If you have a quick temper, keep track of the things that provoke you by writing them down in a journal. Knowing what causes you to get angry allows you to prepare in advance for potentially difficult situations.
2. Don't engage in the blame game
You will not be able to overcome your anger by blaming others, and blaming yourself will only exacerbate and prolong the negative emotions. As hard as it might seem, it is important to accept responsibility for your anger and how you respond to it when things don't go your way.
3. Learn to walk away
Sometimes walking away from a high-pressure environment is all it takes to get your emotions under control. Whenever the temperature of a discussion rises above comfortable levels, it's time to take a break. If you feel like you're about to lose your cool at a meeting, excuse yourself. Taking a break will help restore your mental and physical equilibrium.
4. Compose yourself
When you have a conflict with someone, wait until you're composed before approaching them. Speak to a counselor or jot down your feelings if you don't feel like you can controllably express your emotions.
5. Exercise regularly
Exercise and physical activity are, quite literally, the best practices for managing anger. It will help you relieve stress, whether you work out at the gym or take a brisk walk. Exercise also helps you mentally unwind. You will notice that after a challenging workout or a long run, you have a clearer insight into what was upsetting you.
6. Control your thoughts
Negative, angry thoughts only fuel the fire. Reframe your thoughts when you find yourself thinking about things that anger you. Focusing on the facts without bringing in dire prophecies or extreme exaggerations will help you maintain your cool. You might also create a positive statement or mantra that you can repeat to drown out the negative thoughts that are fueling your anger.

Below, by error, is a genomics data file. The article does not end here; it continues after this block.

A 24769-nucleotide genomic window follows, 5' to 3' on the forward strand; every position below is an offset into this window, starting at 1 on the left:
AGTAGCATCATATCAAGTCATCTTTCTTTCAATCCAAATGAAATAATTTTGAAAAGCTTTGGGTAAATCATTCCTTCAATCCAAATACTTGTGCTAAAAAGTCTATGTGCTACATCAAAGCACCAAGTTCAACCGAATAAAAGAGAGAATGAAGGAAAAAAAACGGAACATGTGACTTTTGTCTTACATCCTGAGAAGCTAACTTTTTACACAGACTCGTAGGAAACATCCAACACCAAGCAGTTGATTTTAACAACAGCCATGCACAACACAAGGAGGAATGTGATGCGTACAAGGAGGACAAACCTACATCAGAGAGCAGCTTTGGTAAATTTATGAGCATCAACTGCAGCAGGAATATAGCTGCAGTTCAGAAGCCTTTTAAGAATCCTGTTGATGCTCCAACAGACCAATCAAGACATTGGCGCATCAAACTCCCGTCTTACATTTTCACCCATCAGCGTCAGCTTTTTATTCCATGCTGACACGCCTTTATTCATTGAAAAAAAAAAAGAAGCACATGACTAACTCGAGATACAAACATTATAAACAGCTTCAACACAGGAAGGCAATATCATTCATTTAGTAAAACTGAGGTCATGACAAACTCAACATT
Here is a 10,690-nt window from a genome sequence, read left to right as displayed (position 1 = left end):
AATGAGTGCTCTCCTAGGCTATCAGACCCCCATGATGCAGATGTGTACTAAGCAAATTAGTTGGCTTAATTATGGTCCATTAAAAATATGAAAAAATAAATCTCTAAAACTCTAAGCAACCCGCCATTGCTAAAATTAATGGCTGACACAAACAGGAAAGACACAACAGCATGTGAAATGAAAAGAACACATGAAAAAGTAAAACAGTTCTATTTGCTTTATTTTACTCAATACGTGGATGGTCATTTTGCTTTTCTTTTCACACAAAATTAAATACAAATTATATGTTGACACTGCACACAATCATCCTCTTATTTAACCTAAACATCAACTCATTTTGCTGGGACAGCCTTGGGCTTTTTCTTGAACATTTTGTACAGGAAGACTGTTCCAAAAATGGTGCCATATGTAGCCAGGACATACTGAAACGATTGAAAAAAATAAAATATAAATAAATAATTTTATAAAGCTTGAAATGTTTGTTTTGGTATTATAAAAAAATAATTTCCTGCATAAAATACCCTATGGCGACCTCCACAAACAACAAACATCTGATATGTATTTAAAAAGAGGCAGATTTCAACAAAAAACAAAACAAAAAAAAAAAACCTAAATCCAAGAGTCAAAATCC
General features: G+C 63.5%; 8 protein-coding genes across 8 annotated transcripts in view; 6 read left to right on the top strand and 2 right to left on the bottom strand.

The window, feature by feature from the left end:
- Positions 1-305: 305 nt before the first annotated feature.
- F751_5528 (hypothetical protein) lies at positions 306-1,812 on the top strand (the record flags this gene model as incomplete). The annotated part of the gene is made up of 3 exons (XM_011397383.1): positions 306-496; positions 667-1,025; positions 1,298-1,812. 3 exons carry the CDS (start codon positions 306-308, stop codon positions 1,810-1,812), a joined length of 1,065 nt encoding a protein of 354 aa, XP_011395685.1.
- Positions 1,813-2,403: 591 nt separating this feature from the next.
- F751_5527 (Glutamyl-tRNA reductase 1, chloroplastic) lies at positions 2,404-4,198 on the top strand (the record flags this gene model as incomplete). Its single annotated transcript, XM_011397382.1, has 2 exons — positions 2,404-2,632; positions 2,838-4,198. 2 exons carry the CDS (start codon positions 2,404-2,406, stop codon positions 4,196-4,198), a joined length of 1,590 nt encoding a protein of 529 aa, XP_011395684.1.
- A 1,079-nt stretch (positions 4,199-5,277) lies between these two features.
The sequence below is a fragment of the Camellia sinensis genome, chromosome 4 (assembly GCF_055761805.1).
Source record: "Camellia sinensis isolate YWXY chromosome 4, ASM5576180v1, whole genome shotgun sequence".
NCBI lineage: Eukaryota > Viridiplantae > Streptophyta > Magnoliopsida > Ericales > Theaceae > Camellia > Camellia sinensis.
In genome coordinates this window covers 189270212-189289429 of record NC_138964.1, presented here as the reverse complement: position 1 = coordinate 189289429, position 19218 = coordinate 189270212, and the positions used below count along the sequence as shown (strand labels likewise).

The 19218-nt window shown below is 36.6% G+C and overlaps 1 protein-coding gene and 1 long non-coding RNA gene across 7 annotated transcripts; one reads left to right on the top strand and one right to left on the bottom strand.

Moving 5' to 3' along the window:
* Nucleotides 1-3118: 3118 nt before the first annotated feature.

7. Emotional intelligence
It is beneficial to pause and consider what feelings may be underpinning your anger. Anger is often used as a protective mask to keep you from experiencing more unpleasant feelings, such as shame, grief, or disappointment. Ask yourself, “What am I feeling right now?”, “Am I feeling sad?”, or “Am I feeling hurt?” Gaining insight into underlying emotions can assist you in developing healthier coping strategies. This is called emotional intelligence — the more you develop this skill, the healthier you will be.
8. Use “I” statements
Try to get into the habit of using "I" statements to explain the situation. For example, don’t say, "You don't care what I think or how I feel." Instead, say, "I feel upset when my feelings are not acknowledged." Or avoid saying something like, "You constantly leave your mess all over the place." Instead, try, "I feel frustrated when I get home and the house is in disarray."
9. Don't keep grudges
Forgiveness can be very therapeutic. If you can let go and forgive, there are several health benefits. When you harbor grudges, you get trapped in a cycle of obsession, bad feelings, and frustration. Forgiving someone who has hurt you helps you both learn from the experience and can deepen your relationships.
10. Use relaxation techniques
When your anger erupts, use relaxation techniques. For example, perform deep-breathing exercises, visualize a soothing environment, and repeat your mantra. You could also relax by listening to music, writing in a journal, doing a few yoga poses, or try using mental health apps.
Anger is a normal and generally healthy human emotion. However, when it grows harmful and out of control, it can cause issues at work and in personal relationships and affect your overall quality of life. Anger management strategies are a proven way to control your anger and healthily deal with your emotions.
- American Psychological Association. How a psychologist can help you manage anger.
- American Psychological Association. Control anger before it controls you.
- National Library of Medicine. Anger and aggression treatments: a review of meta-analyses.